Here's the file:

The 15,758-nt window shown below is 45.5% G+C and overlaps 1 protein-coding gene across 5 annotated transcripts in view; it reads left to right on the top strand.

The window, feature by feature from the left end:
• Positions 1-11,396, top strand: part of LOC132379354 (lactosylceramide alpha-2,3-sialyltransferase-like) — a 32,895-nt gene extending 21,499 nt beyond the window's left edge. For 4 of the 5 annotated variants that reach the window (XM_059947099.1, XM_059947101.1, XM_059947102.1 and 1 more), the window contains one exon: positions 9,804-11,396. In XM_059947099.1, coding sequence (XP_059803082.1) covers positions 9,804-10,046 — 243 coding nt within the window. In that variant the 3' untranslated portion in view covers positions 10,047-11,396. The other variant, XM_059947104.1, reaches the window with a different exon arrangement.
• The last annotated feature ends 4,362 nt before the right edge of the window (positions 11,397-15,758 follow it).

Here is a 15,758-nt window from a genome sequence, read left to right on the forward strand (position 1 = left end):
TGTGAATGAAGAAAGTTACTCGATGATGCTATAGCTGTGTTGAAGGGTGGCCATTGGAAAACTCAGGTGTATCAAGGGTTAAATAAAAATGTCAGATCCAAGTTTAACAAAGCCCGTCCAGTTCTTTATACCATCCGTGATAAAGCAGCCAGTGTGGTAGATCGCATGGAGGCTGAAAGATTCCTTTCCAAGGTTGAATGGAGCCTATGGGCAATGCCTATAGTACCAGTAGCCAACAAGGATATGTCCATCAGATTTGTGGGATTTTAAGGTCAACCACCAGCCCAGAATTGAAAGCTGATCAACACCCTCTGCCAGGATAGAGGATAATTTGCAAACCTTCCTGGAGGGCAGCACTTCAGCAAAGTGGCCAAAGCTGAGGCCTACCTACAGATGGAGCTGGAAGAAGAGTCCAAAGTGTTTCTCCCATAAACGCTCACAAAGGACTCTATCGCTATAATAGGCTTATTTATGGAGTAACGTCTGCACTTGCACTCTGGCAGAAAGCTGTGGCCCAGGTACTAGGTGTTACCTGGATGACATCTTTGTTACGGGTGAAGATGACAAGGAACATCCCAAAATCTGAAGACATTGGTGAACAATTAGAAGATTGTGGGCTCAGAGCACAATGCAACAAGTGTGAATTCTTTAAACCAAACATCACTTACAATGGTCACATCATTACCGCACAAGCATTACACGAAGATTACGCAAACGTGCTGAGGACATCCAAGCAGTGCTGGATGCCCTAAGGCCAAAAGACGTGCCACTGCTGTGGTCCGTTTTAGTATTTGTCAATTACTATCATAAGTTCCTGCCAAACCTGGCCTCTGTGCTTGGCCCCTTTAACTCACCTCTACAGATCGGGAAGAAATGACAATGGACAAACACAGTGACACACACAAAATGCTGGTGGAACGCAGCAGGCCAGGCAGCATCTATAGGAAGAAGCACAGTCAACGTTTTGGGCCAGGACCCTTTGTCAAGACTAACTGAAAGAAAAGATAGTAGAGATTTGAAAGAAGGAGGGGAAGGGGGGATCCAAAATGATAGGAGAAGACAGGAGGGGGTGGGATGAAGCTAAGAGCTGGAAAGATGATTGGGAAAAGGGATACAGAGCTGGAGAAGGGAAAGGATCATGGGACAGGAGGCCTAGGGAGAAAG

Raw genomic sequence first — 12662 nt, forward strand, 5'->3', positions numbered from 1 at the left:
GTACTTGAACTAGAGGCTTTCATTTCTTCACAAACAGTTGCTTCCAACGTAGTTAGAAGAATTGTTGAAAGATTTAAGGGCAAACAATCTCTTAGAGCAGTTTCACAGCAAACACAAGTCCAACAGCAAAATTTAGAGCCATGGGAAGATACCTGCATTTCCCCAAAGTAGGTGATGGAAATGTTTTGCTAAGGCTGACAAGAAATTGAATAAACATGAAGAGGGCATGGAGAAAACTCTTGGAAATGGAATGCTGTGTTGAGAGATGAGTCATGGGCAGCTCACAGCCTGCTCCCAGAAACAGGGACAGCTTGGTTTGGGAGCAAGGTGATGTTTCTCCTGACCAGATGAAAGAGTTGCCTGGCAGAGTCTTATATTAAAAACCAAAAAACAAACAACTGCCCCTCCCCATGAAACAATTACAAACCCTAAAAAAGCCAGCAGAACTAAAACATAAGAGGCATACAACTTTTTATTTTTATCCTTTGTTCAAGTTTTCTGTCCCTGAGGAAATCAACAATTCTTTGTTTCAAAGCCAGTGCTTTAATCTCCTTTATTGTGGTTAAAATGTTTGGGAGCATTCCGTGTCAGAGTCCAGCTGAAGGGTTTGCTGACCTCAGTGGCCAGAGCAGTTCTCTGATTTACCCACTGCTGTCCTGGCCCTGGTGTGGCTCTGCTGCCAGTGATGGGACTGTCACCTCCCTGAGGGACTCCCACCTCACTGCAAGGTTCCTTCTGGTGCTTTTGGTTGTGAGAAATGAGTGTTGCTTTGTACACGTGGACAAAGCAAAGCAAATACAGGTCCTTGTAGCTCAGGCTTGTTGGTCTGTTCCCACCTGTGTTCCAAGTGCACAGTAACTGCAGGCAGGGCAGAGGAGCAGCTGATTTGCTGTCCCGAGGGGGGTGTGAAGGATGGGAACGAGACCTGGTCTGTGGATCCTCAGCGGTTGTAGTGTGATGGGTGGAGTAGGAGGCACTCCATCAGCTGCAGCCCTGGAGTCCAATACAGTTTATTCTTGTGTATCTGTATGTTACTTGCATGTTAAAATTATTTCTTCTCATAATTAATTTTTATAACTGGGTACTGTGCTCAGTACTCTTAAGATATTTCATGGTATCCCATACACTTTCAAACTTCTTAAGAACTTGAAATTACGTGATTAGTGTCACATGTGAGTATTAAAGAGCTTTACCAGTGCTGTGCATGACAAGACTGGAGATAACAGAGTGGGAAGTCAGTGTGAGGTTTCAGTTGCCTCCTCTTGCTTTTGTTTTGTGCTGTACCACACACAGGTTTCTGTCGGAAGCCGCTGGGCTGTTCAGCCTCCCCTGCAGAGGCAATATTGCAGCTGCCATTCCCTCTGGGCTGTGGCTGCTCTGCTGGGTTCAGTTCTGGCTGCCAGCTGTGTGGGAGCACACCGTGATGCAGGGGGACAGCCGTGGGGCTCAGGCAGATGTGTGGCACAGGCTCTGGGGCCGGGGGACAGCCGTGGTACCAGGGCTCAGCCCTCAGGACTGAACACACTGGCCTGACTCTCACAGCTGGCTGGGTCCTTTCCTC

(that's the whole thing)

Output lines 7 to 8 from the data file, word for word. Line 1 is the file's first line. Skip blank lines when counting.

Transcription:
Raw genomic sequence first — 12662 nt, forward strand, 5'->3', positions numbered from 1 at the left:
GTACTTGAACTAGAGGCTTTCATTTCTTCACAAACAGTTGCTTCCAACGTAGTTAGAAGAATTGTTGAAAGATTTAAGGGCAAACAATCTCTTAGAGCAGTTTCACAGCAAACACAAGTCCAACAGCAAAATTTAGAGCCATGGGAAGATACCTGCATTTCCCCAAAGTAGGTGATGGAAATGTTTTGCTAAGGCTGACAAGAAATTGAATAAACATGAAGAGGGCATGGAGAAAACTCTTGGAAATGGAATGCTGTGTTGAGAGATGAGTCATGGGCAGCTCACAGCCTGCTCCCAGAAACAGGGACAGCTTGGTTTGGGAGCAAGGTGATGTTTCTCCTGACCAGATGAAAGAGTTGCCTGGCAGAGTCTTATATTAAAAACCAAAAAACAAACAACTGCCCCTCCCCATGAAACAATTACAAACCCTAAAAAAGCCAGCAGAACTAAAACATAAGAGGCATACAACTTTTTATTTTTATCCTTTGTTCAAGTTTTCTGTCCCTGAGGAAATCAACAATTCTTTGTTTCAAAGCCAGTGCTTTAATCTCCTTTATTGTGGTTAAAATGTTTGGGAGCATTCCGTGTCAGAGTCCAGCTGAAGGGTTTGCTGACCTCAGTGGCCAGAGCAGTTCTCTGATTTACCCACTGCTGTCCTGGCCCTGGTGTGGCTCTGCTGCCAGTGATGGGACTGTCACCTCCCTGAGGGACTCCCACCTCACTGCAAGGTTCCTTCTGGTGCTTTTGGTTGTGAGAAATGAGTGTTGCTTTGTACACGTGGACAAAGCAAAGCAAATACAGGTCCTTGTAGCTCAGGCTTGTTGGTCTGTTCCCACCTGTGTTCCAAGTGCACAGTAACTGCAGGCAGGGCAGAGGAGCAGCTGATTTGCTGTCCCGAGGGGGGTGTGAAGGATGGGAACGAGACCTGGTCTGTGGATCCTCAGCGGTTGTAGTGTGATGGGTGGAGTAGGAGGCACTCCATCAGCTGCAGCCCTGGAGTCCAATACAGTTTATTCTTGTGTATCTGTATGTTACTTGCATGTTAAAATTATTTCTTCTCATAATTAATTTTTATAACTGGGTACTGTGCTCAGTACTCTTAAGATATTTCATGGTATCCCATACACTTTCAAACTTCTTAAGAACTTGAAATTACGTGATTAGTGTCACATGTGAGTATTAAAGAGCTTTACCAGTGCTGTGCATGACAAGACTGGAGATAACAGAGTGGGAAGTCAGTGTGAGGTTTCAGTTGCCTCCTCTTGCTTTTGTTTTGTGCTGTACCACACACAGGTTTCTGTCGGAAGCCGCTGGGCTGTTCAGCCTCCCCTGCAGAGGCAATATTGCAGCTGCCATTCCCTCTGGGCTGTGGCTGCTCTGCTGGGTTCAGTTCTGGCTGCCAGCTGTGTGGGAGCACACCGTGATGCAGGGGGACAGCCGTGGGGCTCAGGCAGATGTGTGGCACAGGCTCTGGGGCCGGGGGACAGCCGTGGTACCAGGGCTCAGCCCTCAGGACTGAACACACTGGCCTGACTCTCACAGCTGGCTGGGTCCTTTCCTC